§ Mr. Steen
Does the Minister agree that something must be done to control imports of the drug known as Ecstasy, which is not merely creeping into schools in London but has reached teenagers in my constituency in 451 south Devon? Is he aware that that drug is not grown on some poppy field in South America but that 98 per cent. of it is manufactured in Holland, which is one of our EC partners? The Dutch have been very lax in dealing with that. What does my right hon. Friend think that we could do to stop the drug being imported into this country, or arranging some reciprocal arrangement whereby we would stop importing Dutch cheese or some such thing?
§ Mr. Patten
I do not know about that kind of radical suggestion, but the police were very successful last year in closing down four domestic manufacturers of Ecstasy—hence the fact that most of the drug being sold on our streets comes from abroad, some from continental Europe. That is why it is so important that, as one of the conclusions of the Maastricht settlement, it was agreed that the 12 countries should set up an organisation loosely known as Europol whose first job would be to set up a Europeanwide drugs intelligence unit among the Twelve, which should lead to a greater level of co-operation with our continental partners to stop Ecstasy and other drugs coming into the country.
§ Mr. Campbell-Savours
How do we know that the drugs enforcement authorities are doing their job when there is no point at which they are democratically accountable to elected people? Is that not a pertinent question in the context of the millions of pounds worth of drugs on the streets throughout the United Kingdom? Where is the process of accountability whereby elected people can ask questions such as, "What are you doing to stop it?"
§ Mr. Patten
There are thousands of police officers in the 17 drugs wings who are accountable to the police authorities, and my right hon. Friend the Home Secretary and I come to this place to answer questions about them. Also we have democratic accountability for the customs service, which is deeply involved. Occasionally it is important to ensure that people are protected, such as the brave police officers, both men and women—I am sorry that the hon. Member for Workington (Mr. Campbell-Savours) has not time to listen—who serve abroad as drugs liaison officers on difficult and dangerous work. We should support them and not seek to undermine them.
§ Mr. Gerald Howarth
Is my right hon. Friend aware that I have lost a young constituent to one Ecstasy tablet? It is a killer drug. Is my right hon. Friend aware that the charity Release is putting out the leaflet that I have here, which dupes young people into the belief that Ecstasy is somehow not a harmful drug? Will my right hon. Friend undertake to withdraw all Government funding for that organisation until it sends a clear message to young people about drugs—"No, no, and no"?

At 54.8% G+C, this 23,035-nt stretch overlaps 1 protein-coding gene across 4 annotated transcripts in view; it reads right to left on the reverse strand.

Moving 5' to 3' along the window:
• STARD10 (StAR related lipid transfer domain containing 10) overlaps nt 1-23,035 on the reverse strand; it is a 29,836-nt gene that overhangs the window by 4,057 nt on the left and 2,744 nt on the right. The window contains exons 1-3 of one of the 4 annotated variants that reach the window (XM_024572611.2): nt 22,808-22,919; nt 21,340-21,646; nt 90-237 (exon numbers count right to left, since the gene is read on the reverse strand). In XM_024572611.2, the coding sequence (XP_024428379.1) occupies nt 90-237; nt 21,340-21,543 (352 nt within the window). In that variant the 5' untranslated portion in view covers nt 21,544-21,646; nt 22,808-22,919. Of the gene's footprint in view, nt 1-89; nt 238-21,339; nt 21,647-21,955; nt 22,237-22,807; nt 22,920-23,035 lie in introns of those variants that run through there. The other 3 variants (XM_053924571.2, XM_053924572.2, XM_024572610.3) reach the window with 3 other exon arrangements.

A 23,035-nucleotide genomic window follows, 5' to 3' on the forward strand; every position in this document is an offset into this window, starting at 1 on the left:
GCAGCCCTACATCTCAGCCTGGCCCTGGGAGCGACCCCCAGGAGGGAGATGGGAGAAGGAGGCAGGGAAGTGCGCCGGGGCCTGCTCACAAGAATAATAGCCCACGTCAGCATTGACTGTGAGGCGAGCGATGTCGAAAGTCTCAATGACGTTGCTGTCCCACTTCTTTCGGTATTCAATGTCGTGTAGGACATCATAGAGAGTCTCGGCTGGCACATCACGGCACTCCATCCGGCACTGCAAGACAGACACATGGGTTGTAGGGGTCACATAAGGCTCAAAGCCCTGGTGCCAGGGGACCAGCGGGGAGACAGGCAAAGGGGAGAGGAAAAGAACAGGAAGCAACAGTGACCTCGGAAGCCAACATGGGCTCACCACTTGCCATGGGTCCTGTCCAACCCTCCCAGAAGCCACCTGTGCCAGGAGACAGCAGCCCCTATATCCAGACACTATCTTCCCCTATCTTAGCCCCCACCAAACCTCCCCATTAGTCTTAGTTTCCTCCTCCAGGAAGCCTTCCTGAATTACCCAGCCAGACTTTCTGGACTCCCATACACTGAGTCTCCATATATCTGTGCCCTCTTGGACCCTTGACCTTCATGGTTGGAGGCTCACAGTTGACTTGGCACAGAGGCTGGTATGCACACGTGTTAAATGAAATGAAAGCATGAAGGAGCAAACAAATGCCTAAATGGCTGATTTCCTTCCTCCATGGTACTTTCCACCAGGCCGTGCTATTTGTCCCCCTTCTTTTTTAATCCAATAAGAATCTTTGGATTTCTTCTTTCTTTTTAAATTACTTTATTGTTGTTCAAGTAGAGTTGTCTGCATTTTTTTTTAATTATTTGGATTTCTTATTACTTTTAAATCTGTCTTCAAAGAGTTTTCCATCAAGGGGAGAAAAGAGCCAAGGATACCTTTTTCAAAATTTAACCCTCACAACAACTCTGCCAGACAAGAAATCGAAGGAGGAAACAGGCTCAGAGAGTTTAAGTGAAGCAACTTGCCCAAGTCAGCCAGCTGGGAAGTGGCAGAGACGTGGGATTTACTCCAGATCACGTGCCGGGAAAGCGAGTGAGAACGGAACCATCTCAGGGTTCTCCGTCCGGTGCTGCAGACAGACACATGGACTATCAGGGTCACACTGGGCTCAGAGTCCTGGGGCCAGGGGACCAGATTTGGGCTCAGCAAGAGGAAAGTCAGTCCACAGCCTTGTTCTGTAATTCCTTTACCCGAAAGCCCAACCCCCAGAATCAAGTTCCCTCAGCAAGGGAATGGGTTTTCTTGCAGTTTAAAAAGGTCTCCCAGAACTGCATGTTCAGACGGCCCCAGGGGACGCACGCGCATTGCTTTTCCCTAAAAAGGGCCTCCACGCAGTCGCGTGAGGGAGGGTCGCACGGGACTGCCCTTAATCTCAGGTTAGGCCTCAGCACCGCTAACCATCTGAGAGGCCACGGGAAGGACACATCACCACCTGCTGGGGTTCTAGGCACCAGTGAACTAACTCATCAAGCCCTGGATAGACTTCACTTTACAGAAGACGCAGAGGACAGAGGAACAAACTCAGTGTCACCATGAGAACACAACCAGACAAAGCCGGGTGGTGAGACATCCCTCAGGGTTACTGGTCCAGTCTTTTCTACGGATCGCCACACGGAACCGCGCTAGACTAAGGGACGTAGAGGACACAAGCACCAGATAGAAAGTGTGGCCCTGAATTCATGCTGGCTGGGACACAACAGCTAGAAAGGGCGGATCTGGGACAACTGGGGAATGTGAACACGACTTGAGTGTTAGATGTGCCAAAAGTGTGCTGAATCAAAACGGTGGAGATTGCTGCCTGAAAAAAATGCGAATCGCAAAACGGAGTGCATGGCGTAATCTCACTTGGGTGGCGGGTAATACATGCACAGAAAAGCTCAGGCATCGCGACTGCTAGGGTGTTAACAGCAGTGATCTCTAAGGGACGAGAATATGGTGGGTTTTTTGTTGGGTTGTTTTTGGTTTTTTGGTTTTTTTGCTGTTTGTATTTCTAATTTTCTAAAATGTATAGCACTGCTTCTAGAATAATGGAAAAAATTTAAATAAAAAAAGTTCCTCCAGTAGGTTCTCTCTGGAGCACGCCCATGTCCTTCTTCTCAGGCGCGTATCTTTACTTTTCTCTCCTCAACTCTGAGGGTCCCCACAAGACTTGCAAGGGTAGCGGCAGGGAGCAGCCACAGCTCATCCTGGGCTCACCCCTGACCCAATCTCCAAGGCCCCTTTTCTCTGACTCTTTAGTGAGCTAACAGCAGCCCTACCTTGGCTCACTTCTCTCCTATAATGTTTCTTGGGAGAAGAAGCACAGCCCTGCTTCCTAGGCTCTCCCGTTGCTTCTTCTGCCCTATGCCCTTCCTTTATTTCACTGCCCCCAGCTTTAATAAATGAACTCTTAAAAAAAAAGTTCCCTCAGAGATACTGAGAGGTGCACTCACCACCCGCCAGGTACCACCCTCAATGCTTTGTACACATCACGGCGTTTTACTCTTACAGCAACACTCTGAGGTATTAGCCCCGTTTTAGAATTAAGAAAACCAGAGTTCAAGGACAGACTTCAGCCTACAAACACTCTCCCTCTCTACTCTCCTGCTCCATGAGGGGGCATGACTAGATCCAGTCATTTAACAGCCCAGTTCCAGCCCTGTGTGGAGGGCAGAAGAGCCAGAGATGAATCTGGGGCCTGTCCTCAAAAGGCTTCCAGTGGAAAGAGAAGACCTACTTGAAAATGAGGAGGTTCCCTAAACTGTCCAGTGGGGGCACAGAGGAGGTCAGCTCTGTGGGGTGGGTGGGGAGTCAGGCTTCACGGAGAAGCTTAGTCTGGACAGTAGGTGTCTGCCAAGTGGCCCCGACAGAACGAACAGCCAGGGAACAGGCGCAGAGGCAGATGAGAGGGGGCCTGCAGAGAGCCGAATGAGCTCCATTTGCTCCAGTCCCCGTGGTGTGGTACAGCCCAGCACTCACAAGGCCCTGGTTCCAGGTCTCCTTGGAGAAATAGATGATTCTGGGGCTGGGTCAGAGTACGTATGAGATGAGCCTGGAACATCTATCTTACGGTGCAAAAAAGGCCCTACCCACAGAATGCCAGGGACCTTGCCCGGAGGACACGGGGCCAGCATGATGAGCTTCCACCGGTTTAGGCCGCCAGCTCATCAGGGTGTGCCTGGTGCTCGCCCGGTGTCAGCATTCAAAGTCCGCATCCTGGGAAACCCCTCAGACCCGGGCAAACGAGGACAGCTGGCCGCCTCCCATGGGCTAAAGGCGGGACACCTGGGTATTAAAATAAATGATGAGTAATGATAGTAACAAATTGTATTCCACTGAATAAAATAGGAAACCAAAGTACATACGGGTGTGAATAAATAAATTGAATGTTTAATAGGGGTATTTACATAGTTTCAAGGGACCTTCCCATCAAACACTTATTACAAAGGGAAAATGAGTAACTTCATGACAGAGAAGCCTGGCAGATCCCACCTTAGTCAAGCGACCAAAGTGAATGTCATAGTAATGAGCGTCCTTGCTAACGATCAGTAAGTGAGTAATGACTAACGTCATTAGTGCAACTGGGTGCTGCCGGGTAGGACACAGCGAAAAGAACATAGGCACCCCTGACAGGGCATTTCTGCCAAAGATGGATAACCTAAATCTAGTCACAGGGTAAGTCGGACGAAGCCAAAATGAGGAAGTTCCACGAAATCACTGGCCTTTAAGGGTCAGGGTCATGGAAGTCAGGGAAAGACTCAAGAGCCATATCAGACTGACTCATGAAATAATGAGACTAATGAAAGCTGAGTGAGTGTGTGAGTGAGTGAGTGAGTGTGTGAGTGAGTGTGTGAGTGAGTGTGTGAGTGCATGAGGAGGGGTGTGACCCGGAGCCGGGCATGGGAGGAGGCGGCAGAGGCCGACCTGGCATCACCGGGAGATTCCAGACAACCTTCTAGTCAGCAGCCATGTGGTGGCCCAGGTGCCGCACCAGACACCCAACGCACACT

§ Mr. Patten
I shall read carefully the evidence that my hon. Friend will probably wish to send me about the document to which he referred. I agree entirely that Ecstasy is a drug which can kill. The first reported death was in 1989 and there were five deaths last year. Ecstasy kills because it affects the respiratory system and causes lung failure and hence death. Also clear evidence is emerging that, unfortunately, long-term psychotic effects may be involved. That is why we are absolutely determined to make sure that the advice that reaches young people is correct. My hon. Friend is right to put his finger on advice 452 that he thinks is wrong. That is why I give a clear undertaking that our answer to pleas to legalise the use of soft drugs will be no, no, and no again.
§ Miss Lestor
I hope that the right hon. Gentleman will not accuse me of ranting and raving as I am always the sweet face of reason.
I agree with the hon. Member for South Hams (Mr. Steen) about the dangers of Ecstasy. There is not a parent of teenage children who is not worried out of their life about the use of cocaine, Ecstasy and heroin, especially when our children can obtain them almost without question anywhere in the country, even in the constituency of South Hams. The Minister has few suggestions on how to combat that problem and the Government have cut the number of customs officers by 400. I believe that all parents would rather pay increased taxes or not receive tax cuts if that would deal with the problem. Why has the number of customs officers been cut when only recently an amount of Ecstasy was seized at Sheerness and cocaine is periodically seized in various parts of the country? Such a cut is a false economy and it is killing our children.
§ Mr. Patten
I enjoyed the hon. Lady's charmed offensive and I would never in any circumstances dream of comparing her with her hon. Friend the Member for Kingston upon Hull, East.
I have two things to say in response. First, customs have been extremely successful this year with record seizures of Ecstasy. Secondly, the hon. Lady does not seem to be aware that 17 drug prevention teams have been established in areas where Ecstasy and other drugs are being consumed in large amounts and sold on the streets. I visited the drug prevention team in Newham only last week. I have also seen the excellent work being done on prevention in schools and with young people to get across the message, which must be repeated year after year as children come into the consuming group, about the dangers of drug abuse. The work of the drug prevention teams deserves the support of the whole House.